He also issued a mandate requiring people to wear masks in national parks (perhaps in perpetuity?), while his wife sought to shame people into wearing a mask when they walk their dog alone. The primary justification for such mandates is that many Biden supporters are spooked by seeing anyone outside not wearing a mask.  

Late last year, I wrote, “Thus far, politicians have paid no price for their constitutional demolitions.” But the tide may be turning as more Americans recognized the wreckage their rulers have inflicted. In California, Gov. Gavin Newsom, one of the most zealous lockdowners, is dodging a recall election sparked in part by his Covid hypocrisy. In New York, Gov. Andrew Cuomo is under criminal investigation for covering up mass Covid deaths due to his nursing home policy. But will the backlash make it to the White House? In his recent televised speech, President Biden declared that, if people obey government decrees, “there’s a good chance you, your families and friends, will be [permitted] to get together in your backyard or in your neighborhood and have a cookout or a barbecue and celebrate Independence Day.” When did presidents become BBQ Czars? And who invited this killjoy?

While politicians and pundits have ridiculed lockdown opponents as unwashed deplorables, many pandemic policies were simply Political Science 101, using deceit and demagoguery to seize more power. Supreme Court Justice Samuel Alito declared late last year, “The pandemic has resulted in previously unimaginable restrictions on individual liberty.” Unfortunately, unless there is a stark ruling from the Supreme Court, shutdowns could return whenever politicians can panic enough citizens with some new threat. But in the long run, people have more to fear from politicians than from viruses.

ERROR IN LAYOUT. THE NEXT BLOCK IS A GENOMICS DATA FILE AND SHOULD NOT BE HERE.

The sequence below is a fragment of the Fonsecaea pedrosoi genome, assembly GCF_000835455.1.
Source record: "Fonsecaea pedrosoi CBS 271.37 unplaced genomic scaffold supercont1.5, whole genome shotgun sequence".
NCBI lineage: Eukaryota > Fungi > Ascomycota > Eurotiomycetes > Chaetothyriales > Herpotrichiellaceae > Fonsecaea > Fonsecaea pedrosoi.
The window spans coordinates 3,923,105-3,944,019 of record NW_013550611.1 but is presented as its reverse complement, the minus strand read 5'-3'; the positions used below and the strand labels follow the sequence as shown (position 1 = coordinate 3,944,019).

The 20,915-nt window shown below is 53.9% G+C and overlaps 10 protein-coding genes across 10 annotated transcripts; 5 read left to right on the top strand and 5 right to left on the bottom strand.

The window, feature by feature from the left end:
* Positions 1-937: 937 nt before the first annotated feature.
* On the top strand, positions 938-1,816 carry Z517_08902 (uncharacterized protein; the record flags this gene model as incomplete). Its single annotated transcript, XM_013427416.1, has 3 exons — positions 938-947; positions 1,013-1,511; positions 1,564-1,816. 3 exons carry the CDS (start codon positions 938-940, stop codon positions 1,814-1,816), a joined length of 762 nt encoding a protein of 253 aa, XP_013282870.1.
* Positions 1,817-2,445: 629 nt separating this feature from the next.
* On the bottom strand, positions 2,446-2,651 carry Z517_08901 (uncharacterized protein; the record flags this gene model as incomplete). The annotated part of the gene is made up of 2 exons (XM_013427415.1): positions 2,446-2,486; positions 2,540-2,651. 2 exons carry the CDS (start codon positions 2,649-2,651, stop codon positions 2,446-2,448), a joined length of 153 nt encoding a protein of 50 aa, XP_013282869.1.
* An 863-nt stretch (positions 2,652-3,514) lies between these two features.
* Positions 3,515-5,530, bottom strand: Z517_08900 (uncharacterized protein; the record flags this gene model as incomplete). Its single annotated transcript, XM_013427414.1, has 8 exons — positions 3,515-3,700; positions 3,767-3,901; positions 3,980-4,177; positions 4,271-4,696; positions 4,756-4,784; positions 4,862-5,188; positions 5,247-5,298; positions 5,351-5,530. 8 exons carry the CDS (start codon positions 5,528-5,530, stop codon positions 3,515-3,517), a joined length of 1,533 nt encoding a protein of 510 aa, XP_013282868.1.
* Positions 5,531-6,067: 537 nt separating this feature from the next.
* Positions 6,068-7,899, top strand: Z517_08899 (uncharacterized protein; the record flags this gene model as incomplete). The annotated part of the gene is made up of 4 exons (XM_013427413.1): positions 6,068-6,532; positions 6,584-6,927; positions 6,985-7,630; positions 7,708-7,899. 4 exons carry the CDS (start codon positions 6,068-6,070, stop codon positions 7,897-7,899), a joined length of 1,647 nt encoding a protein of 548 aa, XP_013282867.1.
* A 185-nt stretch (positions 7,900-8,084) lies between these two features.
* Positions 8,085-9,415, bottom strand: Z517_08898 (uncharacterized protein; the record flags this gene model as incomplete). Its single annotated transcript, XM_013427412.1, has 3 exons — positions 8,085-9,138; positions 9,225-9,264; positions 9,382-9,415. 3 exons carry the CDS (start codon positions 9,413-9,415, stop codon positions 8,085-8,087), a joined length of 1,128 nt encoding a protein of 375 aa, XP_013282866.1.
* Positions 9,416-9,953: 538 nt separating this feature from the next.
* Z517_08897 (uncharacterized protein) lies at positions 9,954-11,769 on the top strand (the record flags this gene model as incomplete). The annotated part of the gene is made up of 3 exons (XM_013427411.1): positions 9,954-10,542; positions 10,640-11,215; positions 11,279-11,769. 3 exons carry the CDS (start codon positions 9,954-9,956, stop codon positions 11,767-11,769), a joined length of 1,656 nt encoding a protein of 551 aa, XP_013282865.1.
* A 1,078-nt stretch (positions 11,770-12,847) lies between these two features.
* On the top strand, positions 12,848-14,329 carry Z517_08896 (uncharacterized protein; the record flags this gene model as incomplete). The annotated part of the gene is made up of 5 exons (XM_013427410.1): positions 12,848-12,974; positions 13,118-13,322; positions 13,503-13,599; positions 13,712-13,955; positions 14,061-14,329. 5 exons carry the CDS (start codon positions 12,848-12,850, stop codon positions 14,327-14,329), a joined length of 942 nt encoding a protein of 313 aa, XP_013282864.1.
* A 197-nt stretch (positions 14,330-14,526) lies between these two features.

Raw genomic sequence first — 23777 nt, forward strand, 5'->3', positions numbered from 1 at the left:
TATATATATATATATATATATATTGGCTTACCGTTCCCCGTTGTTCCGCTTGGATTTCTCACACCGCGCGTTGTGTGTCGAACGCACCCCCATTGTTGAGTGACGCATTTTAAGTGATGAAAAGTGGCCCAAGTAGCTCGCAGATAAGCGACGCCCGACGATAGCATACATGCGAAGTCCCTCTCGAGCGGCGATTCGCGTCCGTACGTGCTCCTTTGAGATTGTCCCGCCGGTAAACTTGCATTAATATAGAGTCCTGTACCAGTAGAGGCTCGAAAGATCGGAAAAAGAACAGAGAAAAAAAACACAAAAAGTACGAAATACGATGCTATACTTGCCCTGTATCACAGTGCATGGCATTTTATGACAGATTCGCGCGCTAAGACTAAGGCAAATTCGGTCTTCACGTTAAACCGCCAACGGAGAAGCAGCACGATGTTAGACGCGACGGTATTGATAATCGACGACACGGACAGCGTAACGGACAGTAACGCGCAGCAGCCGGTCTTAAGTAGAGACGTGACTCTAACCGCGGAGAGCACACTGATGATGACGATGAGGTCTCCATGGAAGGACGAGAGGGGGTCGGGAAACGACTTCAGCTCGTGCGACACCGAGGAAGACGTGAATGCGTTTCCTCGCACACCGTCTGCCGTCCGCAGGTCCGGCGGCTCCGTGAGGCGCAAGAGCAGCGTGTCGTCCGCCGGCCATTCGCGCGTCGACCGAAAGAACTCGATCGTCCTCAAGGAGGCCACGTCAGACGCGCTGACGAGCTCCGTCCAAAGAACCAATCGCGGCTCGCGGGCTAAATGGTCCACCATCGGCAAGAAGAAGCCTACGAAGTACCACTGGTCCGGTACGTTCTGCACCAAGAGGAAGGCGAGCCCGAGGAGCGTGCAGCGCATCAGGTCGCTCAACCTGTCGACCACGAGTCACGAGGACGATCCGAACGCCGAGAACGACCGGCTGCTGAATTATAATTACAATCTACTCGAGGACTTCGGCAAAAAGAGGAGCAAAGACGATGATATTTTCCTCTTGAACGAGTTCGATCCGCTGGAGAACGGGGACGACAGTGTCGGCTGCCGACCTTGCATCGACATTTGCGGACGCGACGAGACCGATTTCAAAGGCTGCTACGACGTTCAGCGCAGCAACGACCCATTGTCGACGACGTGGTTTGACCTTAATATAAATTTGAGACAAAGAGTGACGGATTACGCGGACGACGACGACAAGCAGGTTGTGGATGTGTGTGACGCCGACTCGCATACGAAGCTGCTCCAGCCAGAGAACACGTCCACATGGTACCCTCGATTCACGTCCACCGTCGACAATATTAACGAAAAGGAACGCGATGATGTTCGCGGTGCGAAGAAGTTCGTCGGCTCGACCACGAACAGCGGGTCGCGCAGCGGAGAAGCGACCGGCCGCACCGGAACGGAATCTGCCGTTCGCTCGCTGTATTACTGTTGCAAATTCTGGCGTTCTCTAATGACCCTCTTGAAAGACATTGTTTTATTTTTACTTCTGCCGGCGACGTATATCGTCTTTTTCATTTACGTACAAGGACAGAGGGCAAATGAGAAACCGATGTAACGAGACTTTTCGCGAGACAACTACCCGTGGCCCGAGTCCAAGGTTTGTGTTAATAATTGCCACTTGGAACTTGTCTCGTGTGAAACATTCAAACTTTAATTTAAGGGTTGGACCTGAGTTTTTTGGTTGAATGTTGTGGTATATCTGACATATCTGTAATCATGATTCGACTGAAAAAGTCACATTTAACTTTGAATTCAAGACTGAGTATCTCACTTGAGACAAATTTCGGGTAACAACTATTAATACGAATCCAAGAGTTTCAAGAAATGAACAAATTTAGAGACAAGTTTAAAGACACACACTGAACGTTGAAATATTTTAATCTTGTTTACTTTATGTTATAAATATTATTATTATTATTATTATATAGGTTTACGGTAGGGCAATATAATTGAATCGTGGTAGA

James Bovard

James Bovard

James Bovard is the author of ten books, including Public Policy Hooligan, Attention Deficit Democracy, The Bush Betrayal, and Lost Rights: The Destruction of American Liberty. He has written for the New York Times, Wall Street Journal, Playboy, Washington Post, New Republic, Reader’s Digest, and many other publications. He is a member of the USA Today Board of Contributors, a frequent contributor to The Hill, and a contributing editor for American Conservative

Get notified of new articles from James Bovard and AIER.
AIER - American Institute for Economic Research

250 Division Street | PO Box 1000
Great Barrington, MA 01230-1000

Contact AIER
Telephone: 1-888-528-1216 | Fax: 1-413-528-0103

Press and other media outlets contact
888-528-1216
[email protected]

Editorial Policy

This work is licensed under a 
Creative Commons Attribution 4.0 International License,
except where copyright is otherwise reserved.

© 2021 American Institute for Economic Research
Privacy Policy

AIER is a 501(c)(3) Nonprofit
registered in the US under EIN: 04-2121305